Chief Executive of Aero Contractors, Capt. Ado Sanusi, has reacted to the planned arrival of a plane belonging to the proposed national carrier, Nigeria Air, which is said to be enroute to Abuja, the nation’s capital city.
Sanusi, an aviation expert and analyst said the arrival of the aircraft does not translate into commencement of commercial operation by the airline.
He made his position known while featuring on Channels TV Sunrise Daily monitored by our correspondent.
There has been an uneasy calm in the industry over the comment by the Minister of Aviation, Senator Hadi Sirika, that the Airline would fly before May 29 despite the court order stopping the national carrier project.
Nigeria Air flight prepares for journey to Abuja (video)
Airline operators kick against move to start Nigeria Air
Sanusi, who bared his mind on the issue during the interview said it is one thing for the aircraft to arrive the country and it is another for the airline to commence commercial operation.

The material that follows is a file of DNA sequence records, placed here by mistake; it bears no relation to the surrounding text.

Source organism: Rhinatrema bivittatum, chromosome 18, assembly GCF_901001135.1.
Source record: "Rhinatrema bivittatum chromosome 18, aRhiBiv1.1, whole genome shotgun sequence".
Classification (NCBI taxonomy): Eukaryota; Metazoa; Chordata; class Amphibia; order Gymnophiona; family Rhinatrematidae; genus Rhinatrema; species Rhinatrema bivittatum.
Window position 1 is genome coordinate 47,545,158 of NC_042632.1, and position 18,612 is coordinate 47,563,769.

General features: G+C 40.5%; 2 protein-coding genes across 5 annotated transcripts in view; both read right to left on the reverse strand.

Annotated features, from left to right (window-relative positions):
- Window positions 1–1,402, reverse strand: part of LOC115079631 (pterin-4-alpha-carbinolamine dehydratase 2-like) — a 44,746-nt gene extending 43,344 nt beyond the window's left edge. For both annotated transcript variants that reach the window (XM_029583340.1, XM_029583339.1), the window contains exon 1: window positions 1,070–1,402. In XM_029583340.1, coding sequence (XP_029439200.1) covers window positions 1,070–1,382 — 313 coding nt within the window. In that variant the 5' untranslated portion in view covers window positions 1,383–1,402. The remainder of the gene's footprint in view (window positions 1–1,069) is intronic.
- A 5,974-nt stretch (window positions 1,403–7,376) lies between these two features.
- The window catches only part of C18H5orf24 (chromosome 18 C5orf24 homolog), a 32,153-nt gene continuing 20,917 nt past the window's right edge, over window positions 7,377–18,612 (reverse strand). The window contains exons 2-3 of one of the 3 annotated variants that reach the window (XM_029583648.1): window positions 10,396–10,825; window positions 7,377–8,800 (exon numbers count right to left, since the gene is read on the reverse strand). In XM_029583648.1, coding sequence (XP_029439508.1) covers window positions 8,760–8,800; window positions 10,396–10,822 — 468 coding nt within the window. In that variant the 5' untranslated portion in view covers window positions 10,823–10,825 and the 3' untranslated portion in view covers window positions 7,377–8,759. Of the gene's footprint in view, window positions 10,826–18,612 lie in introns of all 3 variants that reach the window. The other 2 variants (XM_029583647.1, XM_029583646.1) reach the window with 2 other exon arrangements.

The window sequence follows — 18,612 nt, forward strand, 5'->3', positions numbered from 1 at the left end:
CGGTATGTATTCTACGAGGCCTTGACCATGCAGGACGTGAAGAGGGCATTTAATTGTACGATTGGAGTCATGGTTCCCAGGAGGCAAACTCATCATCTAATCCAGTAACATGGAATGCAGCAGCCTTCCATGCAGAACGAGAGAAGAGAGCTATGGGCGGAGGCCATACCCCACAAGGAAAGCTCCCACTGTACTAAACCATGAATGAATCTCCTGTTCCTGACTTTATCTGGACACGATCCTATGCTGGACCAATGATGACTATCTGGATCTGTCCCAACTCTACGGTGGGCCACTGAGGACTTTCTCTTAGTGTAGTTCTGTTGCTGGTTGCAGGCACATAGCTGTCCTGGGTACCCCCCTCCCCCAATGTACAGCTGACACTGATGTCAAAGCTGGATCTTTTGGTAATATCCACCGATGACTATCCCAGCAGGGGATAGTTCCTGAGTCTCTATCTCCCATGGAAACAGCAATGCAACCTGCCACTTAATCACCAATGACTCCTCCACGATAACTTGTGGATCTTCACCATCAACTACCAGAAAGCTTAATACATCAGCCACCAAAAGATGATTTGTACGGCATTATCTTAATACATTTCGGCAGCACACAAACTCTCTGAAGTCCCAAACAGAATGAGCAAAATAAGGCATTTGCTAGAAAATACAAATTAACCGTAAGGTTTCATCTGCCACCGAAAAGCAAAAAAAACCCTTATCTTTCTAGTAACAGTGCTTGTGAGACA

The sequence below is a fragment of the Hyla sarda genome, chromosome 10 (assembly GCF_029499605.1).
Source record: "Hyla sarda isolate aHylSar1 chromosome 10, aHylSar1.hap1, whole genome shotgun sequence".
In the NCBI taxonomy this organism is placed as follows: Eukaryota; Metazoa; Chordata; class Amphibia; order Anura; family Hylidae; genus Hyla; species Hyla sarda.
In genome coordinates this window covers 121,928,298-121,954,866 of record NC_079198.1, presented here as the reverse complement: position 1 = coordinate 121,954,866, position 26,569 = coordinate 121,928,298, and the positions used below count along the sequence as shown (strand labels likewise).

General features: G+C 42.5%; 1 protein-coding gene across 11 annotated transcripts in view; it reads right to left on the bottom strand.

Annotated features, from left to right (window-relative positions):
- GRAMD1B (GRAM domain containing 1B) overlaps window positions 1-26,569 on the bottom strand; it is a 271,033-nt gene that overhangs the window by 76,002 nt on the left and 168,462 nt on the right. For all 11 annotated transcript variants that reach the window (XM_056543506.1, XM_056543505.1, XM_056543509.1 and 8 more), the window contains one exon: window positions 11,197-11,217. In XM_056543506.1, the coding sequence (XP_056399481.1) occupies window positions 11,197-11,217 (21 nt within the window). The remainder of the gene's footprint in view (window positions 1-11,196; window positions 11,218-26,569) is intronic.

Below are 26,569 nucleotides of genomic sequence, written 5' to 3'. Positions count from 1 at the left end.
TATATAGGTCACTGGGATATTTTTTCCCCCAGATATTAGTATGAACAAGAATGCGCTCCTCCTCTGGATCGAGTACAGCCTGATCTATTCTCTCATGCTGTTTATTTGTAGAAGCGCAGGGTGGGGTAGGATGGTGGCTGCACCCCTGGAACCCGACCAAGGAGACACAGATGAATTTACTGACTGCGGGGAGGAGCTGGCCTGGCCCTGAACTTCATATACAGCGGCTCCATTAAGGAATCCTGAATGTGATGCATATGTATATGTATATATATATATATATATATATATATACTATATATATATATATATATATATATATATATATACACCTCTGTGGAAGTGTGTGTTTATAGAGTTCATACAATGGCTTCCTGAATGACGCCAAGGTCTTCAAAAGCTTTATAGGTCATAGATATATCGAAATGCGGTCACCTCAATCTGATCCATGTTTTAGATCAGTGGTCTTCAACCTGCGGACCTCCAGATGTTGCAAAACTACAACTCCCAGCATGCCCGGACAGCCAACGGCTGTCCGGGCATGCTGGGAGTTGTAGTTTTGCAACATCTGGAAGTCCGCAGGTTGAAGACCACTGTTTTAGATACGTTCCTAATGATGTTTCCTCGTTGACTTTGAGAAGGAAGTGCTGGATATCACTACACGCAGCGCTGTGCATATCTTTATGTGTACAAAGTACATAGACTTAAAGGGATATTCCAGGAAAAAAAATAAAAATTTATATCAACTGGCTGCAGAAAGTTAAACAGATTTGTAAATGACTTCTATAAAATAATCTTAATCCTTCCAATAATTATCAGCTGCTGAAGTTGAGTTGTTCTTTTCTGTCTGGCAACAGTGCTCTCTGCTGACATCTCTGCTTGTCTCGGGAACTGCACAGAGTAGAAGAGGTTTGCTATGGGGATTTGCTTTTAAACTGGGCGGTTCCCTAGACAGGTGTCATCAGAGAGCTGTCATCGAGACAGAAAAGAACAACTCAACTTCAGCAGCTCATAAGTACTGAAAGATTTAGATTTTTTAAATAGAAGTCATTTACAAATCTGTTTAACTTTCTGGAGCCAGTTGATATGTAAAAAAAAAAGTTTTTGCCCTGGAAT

According to him, it is practically impossible for the airline to start commercial passenger operation in two days time given the rigorous process involved which he believes would not be waived by the regulatory authority, the Nigeria Civil Aviation Authority (NCAA), as the whole world is watching.
He said, “It is one thing to bring the airplane to the country, it is another thing to start the airline, getting all the necessary approvals from the Nigeria Civil Aviation Authority (NCAA).
“There’s a very important and vital component of getting an AOC which is the demonstration flights. Of course there are waivers that the Director General of the NCAA has the power to give, but the demonstration flights is critical to safe operations and I do not think he would give that waiver.
“So it is practically impossible for the airline to take off in the next two days. It is not possible. Because they have to do the demonstration flights, the five phases have to be completed, the international community is looking at us to see actually whether we are actually following what the international Civil Aviation Organization (ICAO) has stipulated in their recommended practices and laid down procedures for commercial carriage of passengers internationally.
“So I don’t think that knowing the Director-General who has worked in ICAO before would not flout those rules. So it is one thing to bring an airplane and it is another thing to start commercial operation.”
Read the full article here